It is a sad fact but if we are unfortunate enough to become deaf, generally speaking, we will be the last to know! There is however a positive side to this blog, but first I would like to share my personal experiences with you. Initially I noticed that family and friends had become very irritating; telling me 'you just don't listen!' I thought, 'it's their fault because they won’t face me when they speak, they mumble, they walk away as they speak ...don't they?' They say they have told me something important when clearly they haven't mentioned it at all! If this seems familiar to you, don't waste any more time like I did; it’s very hard, but try to face the fact that you have probably got a hearing problem.
After many months, my wife gently suggested I should have a hearing test, of which I became angry and defensive. I ignored it! Best way I thought. However twelve months later I had to accept that there may be a 'slight' hearing problem! It was becoming embarrassing when socialising. I would give incorrect answers when people spoke to me, or tried to have a discussion.
I gave up the guitar, our band, singing, song writing and broadcasting. Previously for 40 years, together with my wife Pam, we had enjoyed life as successful musicians and entertainers. In the 1980's we were presenters for BBC Radio Cumbria's Country Music programme, 'Go Country'. Suddenly I realised that intros and keys had become impossible to hear. Finally I had to face the fact that I had become extremely deaf.
For a musician, an actor, public speaker and in fact anyone who has to face this life changing 'loss', I would say please don't waste time being in denial as I did, get a referral for a hearing test as soon as possible. If you are embarrassed, don't discuss it with anyone except your doctor... but do get on with it. There is so much help for those of us with hearing loss nowadays. Hearing loss does not automatically mean 'old age' and gone are the days of the old 'Ear Trumpet'. It is possible to continue with your career... with your life.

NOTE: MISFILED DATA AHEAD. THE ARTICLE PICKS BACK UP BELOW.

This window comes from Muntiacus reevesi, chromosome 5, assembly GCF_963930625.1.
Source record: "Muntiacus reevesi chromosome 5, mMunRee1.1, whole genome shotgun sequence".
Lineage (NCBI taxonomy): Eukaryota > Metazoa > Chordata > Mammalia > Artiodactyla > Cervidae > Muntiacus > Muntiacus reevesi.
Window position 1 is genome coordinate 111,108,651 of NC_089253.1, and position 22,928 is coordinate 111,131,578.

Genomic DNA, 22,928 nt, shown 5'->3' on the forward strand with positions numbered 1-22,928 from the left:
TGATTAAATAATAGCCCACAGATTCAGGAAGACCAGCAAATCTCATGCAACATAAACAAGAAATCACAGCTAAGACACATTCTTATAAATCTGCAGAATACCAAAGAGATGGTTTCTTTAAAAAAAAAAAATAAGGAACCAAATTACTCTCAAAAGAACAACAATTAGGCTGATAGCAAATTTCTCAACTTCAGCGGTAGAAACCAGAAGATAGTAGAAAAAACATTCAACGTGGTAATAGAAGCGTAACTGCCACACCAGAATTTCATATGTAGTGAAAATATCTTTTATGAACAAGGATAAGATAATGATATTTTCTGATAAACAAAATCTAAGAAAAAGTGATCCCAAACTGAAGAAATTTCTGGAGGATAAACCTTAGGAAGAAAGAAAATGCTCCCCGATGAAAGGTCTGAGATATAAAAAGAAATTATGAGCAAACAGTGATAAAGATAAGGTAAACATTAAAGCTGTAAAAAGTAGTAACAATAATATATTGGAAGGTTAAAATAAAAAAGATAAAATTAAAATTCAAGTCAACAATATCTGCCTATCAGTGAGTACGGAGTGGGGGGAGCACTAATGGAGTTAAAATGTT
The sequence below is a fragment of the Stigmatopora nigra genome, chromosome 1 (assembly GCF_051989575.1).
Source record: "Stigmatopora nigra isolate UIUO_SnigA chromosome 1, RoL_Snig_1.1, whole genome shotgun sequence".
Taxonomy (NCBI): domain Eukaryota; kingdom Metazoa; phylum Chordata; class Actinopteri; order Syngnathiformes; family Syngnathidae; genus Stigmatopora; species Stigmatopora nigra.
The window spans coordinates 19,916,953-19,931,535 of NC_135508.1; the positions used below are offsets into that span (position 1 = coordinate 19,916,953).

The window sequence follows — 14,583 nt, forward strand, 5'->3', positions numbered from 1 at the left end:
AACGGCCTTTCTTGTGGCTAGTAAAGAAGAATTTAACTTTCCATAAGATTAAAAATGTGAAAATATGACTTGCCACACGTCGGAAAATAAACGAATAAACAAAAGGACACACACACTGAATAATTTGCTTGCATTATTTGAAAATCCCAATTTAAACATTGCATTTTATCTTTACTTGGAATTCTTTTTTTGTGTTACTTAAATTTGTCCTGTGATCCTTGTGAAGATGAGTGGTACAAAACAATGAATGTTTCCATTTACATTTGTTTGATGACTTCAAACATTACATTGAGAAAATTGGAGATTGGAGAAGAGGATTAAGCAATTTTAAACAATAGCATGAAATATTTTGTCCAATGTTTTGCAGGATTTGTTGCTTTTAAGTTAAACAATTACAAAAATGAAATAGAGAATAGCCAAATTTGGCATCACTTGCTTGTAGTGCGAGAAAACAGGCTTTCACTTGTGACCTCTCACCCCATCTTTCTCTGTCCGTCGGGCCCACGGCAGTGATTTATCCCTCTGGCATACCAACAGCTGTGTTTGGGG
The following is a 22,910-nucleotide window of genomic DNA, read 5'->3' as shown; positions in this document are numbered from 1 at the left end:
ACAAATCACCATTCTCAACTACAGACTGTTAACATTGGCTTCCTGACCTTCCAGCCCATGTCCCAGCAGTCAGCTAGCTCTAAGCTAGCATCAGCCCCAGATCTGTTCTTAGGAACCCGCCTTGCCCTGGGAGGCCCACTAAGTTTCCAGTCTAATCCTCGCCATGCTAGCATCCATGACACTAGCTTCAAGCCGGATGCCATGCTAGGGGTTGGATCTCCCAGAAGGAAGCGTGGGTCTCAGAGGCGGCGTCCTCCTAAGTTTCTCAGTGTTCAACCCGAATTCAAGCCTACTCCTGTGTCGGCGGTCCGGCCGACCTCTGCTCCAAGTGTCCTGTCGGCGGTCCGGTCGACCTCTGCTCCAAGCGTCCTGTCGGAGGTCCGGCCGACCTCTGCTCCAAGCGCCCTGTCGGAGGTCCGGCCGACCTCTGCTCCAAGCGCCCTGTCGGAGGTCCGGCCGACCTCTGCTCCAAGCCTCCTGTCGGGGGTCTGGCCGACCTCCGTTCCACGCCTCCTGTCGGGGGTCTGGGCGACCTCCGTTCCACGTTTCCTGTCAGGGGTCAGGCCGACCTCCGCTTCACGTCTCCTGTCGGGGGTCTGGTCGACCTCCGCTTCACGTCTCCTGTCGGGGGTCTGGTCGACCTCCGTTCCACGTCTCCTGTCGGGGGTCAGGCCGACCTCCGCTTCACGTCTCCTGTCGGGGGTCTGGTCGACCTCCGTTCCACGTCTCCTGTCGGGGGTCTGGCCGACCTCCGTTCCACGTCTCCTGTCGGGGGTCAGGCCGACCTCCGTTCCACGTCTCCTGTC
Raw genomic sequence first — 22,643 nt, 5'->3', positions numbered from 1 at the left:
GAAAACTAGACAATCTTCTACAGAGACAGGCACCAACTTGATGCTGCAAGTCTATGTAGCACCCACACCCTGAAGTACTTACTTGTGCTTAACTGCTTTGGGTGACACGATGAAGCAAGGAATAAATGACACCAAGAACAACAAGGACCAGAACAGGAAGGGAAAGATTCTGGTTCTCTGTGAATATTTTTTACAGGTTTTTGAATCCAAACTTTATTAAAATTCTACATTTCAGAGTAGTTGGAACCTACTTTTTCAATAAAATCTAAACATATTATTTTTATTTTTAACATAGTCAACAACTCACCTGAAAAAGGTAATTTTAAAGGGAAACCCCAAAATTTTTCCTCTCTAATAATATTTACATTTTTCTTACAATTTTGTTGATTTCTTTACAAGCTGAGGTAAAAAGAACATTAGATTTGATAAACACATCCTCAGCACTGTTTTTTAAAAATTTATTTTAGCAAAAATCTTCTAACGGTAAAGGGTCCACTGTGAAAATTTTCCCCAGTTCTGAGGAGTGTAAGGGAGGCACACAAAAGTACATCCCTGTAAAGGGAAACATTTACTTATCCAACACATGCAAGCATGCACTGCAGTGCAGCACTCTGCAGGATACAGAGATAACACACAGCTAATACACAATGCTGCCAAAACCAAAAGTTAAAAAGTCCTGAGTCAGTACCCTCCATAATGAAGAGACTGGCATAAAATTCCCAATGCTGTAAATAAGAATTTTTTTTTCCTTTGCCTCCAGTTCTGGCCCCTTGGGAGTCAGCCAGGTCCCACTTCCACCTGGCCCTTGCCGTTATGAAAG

My wife, plus a long standing friend Colin Gibson, who is also a musician, decided to get to grips with the situation and try and pull me out of my depression. I am very happy they did. Once I faced the hearing loss, and it had been assessed, it did take a little bit of time to adjust to the digital hearing aids, (there are many types of these available these days) but it is worth the effort.
As a musician I am happy to say that it is possible to adjust and over the past 12 months together with Pam, we have made 3 more CD’s. We had always worked with a brilliant recording engineer in Tom Tyson of the Music Farm, Egremont in Cumbria for around 20 years, and he understands the problems of recording artistes who have become deaf.
I used to think 'how could this happen to me' but that's not the answer nor is it the case now. I would like to say a big thank you to my lovely wife Pam (who also helped me to put this piece together) and our good friend Colin Gibson.
If you think, or know, that you have hearing loss, you should seek specialist advice and help. You can also get in touch with our team.